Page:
We were at the annual four-day getaway for the frum DS moms in Israel. There is always a nice mix of women, coming from different perspectives and different d’rachim of avodas Hashem, united by our children.
One night, a young mother was pouring out her heart about her fears for her son’s future. He was a cute, smiley one-year-old, but she was stuck on what will be when he is a not-so-cute-20-year-old. What will he look like (will he be like those obese, unkempt people she had once seen), what will he be doing (packing bags at a grocery?), how will he take care of himself ... She was agonizing so much about the future that she couldn’t enjoy the smiley engaging baby she was holding in her arms. Many of us tried to explain how we love our children, how the pain and concern doesn’t go away but it need not take over your life, how you can come to be truly proud of something you would have once thought was “that’s it.” But, it didn’t help.
From the middle of the ever-increasing circle of “experienced” mothers, there came a soft gentle voice. The woman was about 4’10”, dressed in a conservative brown suit typical of Meah Shearim, a delicately flowered kerchief tightly covering her head. Her face was wrinkled, and it looked to me as if not a drop of make-up had ever touched it, yet it was bright and alive, inviting in a deeply human way. Her eyes had a sparkle of someone whose extensive experience has made her both wiser and more joyful, despite obvious challenges.
“Right now,” she said gently to the tearful young mother, “you have a precious one-year-old. The Eibershter has given you the tools you need to handle the challenge of a one-year-old with Down syndrome. Every drop of siyatta diShmaya that you need to get through the stage you are in now, He sends you. Of course you can’t bear the thought of 20 years from now. You are not there yet, and the siyatta diShmaya that you need to face that challenge is not yet yours.”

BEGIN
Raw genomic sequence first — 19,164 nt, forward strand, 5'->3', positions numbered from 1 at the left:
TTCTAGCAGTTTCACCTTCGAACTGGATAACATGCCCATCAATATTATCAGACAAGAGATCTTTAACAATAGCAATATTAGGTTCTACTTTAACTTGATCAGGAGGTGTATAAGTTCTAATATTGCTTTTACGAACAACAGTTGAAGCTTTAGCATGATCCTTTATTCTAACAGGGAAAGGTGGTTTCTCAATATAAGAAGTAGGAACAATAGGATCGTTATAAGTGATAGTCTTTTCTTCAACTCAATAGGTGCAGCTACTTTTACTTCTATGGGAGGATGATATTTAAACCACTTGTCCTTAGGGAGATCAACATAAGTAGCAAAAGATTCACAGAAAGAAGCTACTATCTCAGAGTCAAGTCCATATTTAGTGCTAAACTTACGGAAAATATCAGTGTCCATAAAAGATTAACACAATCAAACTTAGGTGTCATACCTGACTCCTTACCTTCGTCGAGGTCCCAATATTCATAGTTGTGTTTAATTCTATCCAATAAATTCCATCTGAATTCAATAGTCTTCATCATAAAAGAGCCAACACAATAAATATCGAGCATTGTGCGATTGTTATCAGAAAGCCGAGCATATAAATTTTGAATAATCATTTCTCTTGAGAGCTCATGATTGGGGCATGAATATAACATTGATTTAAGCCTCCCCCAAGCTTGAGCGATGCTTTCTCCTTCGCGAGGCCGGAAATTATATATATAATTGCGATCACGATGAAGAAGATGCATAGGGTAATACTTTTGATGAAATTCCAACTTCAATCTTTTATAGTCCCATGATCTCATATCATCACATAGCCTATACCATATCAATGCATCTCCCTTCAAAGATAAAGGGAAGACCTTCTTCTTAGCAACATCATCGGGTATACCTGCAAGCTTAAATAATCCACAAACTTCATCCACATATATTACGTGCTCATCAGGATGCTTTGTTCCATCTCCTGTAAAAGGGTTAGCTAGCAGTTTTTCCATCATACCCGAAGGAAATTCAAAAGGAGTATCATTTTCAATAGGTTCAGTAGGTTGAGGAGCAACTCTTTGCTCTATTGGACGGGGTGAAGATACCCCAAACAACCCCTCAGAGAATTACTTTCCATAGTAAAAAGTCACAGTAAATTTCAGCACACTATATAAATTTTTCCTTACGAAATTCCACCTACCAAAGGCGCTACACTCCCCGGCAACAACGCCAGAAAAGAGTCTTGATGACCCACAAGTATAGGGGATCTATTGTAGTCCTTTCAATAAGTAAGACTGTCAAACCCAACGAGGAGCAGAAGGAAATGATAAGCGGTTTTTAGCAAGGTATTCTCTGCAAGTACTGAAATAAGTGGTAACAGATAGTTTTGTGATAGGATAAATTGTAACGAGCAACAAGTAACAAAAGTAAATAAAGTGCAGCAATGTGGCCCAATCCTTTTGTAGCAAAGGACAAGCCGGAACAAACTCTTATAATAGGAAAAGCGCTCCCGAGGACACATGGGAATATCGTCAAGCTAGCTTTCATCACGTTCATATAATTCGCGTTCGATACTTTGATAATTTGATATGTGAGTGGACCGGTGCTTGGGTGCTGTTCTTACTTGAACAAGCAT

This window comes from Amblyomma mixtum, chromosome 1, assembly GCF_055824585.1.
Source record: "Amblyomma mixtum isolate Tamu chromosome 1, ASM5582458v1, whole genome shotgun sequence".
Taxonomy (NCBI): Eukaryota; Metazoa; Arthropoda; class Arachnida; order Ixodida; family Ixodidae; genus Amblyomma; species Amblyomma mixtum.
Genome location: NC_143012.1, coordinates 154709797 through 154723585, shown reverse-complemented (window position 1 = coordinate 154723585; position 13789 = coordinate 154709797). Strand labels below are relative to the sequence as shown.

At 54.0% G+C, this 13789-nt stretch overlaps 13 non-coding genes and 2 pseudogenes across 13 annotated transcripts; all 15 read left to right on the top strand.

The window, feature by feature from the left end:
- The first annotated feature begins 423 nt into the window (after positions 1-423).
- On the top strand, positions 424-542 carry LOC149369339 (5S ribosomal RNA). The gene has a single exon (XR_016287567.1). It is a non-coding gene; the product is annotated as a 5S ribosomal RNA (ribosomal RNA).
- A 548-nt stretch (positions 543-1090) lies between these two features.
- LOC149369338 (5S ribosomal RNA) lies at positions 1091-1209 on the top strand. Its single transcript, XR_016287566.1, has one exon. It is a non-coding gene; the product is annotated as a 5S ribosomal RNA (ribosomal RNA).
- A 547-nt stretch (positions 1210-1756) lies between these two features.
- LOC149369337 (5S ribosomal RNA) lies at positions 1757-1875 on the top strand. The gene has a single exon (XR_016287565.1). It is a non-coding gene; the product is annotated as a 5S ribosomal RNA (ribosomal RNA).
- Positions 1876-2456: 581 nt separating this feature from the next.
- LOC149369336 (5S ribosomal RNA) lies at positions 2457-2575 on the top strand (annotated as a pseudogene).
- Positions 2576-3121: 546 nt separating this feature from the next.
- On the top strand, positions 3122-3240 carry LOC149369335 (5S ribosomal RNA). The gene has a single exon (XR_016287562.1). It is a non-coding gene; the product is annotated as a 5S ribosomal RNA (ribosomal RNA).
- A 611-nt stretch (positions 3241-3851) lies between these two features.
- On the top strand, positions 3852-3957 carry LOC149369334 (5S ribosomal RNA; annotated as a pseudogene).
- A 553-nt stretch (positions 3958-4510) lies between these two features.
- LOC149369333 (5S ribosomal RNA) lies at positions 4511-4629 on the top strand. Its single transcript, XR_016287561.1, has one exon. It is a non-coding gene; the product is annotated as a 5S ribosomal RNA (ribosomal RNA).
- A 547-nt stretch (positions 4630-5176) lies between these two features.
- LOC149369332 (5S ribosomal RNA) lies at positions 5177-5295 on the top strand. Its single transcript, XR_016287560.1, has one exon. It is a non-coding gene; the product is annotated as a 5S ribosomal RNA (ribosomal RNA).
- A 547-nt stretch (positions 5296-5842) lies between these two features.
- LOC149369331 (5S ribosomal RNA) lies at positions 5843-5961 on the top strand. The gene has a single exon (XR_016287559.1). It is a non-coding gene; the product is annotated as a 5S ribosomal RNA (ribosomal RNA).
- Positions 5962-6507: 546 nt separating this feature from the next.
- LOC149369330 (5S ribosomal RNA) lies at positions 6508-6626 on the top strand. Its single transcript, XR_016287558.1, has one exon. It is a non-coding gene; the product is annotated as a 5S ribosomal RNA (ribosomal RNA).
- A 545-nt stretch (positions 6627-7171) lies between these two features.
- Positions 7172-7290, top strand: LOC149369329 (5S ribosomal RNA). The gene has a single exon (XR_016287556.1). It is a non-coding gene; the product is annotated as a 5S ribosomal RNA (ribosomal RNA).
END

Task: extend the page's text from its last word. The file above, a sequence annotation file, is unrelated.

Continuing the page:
A few years before, the Rav of Zichron Yaakov gave us similar chizuk. He asked why Avraham and Yitzhak were able to withstand the challenge of Akedas Yitzhak, but Sarah Imenu upon hearing the “almost,” passed away. The answer was simple, yet profound. The challenge was most directly Avraham and Yitzhak’s, and so they received the greatest dose of siyatta diShmaya. Sarah also had a challenge, but more peripherally, and therefore the siyatta diShmaya was less.
We experienced this up close, when the son of a close friend was diagnosed with a life-threatening illness, lo aleinu. One of their older children commented that she thought we were having a harder time then they were. Then we remembered how broken they were when BD was born (the mother works with special kids so she knew how wonderful they can be, but how challenging as well) — seemingly more so than we. That is when I put all of this together. We got BD, along with the tools we would need; they got their challenge (not that I am comparing them in any way) with tools they would need.
None of this means it is easy. It just means that most of the time it is do-able, and that Someone is giving us what we need to do it.
This article first appeared in issue #15 of Down Syndrome Amongst Us